You’ll definitely want to reserve your spot for next time in the fall, as I had to turn folks away!  This is wonderful opportunity to refine your palette, and learn the Secrets of Food & Wine Pairing in an intimate environment.   

In the meantime – you can make sure you get this on your calendar. I’m hosting a wine dinner Wednesday June 29 at 7PM, at the Vestry on Valencia St. in San Francisco . I’ll be featuring one of my favorite wineries in California, Tablas Creek.  I’ve selected my favorites of their current releases, and am delighted to pair them with chef Elaine Osuna’s creations.  Go HERE to get tickets and more info.  

Tablas Creek winery is considered by many in the wine world as one of California’s great Rhone-style wine producers.  I’d go so far as to put them up there with some of the best producers in the French Rhone.  That’s how good the wines of Tablas Creek are.  The Perrin family from Chateau Beaucastel in Chateauneuf-du-Pape collaborated with importer Robert Haas in 1985 to pick the Rhone-like Paso Robles AVA (American Viticulture Area – like Russian River Valley or Napa Valley) as the place to break ground.  The limestone soils, hot sunny days, and cool, ocean-influenced nights reminded the Perrin’s of the French Mediterranean, where Rhone varietals flourish.

There are very few limestone deposits in California, and the bulk of them are in the Central Coast, where Paso Robles resides.  It is limestone that holds the key to greatness in places like the French Loire, Champagne, Bordeaux, and Rhone.   How do limestone soils influence the quality of the wine?   The answer is 4-fold:   1.) these soils retain water and need less irrigation.  2.) they are more “basic” in their PH so vines can retain maximum nutrients, and help to maintain acidity late in the season.  3.)  it allows for a deep root system, encouraging vines to find their own water table.  4.) the vines are more disease resistant in limestone soils.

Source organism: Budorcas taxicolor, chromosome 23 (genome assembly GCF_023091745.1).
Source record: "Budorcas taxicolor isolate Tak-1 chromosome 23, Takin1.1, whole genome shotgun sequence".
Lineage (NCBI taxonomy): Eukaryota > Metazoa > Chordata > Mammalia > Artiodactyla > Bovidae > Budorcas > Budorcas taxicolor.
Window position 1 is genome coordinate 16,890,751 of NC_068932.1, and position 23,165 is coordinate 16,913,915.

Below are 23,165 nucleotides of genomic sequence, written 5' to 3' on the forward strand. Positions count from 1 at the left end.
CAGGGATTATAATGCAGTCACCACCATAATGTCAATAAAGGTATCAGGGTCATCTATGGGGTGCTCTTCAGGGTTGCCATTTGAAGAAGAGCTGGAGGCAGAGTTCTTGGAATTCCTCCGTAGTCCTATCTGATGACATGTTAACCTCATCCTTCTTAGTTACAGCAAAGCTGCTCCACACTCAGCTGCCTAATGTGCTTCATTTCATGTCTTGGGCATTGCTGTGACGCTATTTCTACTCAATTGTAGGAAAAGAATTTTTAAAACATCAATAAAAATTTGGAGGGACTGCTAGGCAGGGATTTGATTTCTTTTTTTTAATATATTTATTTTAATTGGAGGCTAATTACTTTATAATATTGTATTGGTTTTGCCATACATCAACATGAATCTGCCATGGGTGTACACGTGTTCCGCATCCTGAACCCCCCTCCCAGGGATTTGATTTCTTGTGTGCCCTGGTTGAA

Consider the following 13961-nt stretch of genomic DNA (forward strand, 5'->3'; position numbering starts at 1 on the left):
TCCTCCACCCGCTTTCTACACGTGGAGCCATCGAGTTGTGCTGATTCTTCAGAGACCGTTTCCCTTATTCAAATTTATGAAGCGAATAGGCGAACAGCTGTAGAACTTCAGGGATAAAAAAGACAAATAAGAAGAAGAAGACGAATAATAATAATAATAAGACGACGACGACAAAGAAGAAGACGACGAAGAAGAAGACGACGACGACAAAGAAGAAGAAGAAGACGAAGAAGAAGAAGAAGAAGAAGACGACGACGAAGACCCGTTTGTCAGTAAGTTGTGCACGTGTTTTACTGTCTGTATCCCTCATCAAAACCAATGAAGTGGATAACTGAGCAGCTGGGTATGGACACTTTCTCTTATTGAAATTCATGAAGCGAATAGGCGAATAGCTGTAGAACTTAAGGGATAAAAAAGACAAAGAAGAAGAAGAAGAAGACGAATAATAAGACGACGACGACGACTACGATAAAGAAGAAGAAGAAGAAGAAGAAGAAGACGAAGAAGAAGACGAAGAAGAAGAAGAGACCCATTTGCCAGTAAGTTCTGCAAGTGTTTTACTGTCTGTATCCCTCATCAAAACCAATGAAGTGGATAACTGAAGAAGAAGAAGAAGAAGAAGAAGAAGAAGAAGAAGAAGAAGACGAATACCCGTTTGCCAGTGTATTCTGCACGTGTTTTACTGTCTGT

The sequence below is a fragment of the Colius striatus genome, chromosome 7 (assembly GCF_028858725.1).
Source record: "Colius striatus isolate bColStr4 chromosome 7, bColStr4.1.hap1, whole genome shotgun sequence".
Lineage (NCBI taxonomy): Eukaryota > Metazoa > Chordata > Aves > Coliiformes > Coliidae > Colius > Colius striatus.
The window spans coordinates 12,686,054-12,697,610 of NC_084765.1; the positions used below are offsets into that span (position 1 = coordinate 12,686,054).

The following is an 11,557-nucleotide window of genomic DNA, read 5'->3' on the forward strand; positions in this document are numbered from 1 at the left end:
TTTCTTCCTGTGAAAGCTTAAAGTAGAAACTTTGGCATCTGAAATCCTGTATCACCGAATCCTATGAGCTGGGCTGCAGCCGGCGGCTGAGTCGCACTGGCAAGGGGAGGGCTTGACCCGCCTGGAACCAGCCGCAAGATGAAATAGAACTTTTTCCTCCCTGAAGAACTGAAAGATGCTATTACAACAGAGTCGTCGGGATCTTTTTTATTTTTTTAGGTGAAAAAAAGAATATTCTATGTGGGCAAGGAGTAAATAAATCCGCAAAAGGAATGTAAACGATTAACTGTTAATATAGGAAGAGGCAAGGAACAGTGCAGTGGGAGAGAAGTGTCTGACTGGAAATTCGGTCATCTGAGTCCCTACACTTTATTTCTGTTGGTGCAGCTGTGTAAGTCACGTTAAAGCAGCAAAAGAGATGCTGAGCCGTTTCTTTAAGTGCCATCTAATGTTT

Specifically, in Southern Rhone, white varietals, like Roussanne, Marsanne, Viognier, and red varietals like Grenache, Mourvedre, Syrah, Counoise, and Cinsault flourish in conditions similar to west Paso Robles.  Combined with organic farming, the close proximity to the ocean, and ideal terrior, Tablas Creek uses their rich history of producing Rhone varietals to make such fabulous wines.  Check out their entry level “Patelin de Tablas” line at $20 retail.  Their white and red blends all have lovely minerality, with undeniable California fruit, vibrant acid, and a restrained, food-friendly finish.  If you’re feeling like you want to get something special, go for their “Esprit de Tablas” line.  These wines are most similar to Chateauneuf-du-Pape, with actual vineyard cuttings transported from the Chateau Beaucastel estate. They have serious richness and depth.  What I love most about the “Esprit…” is that Tablas Creek doesn’t sacrifice acidity in the wine to add more depth of flavor.  They are age-worthy, if you want to lay them down for a few years, and delicious to drink right now.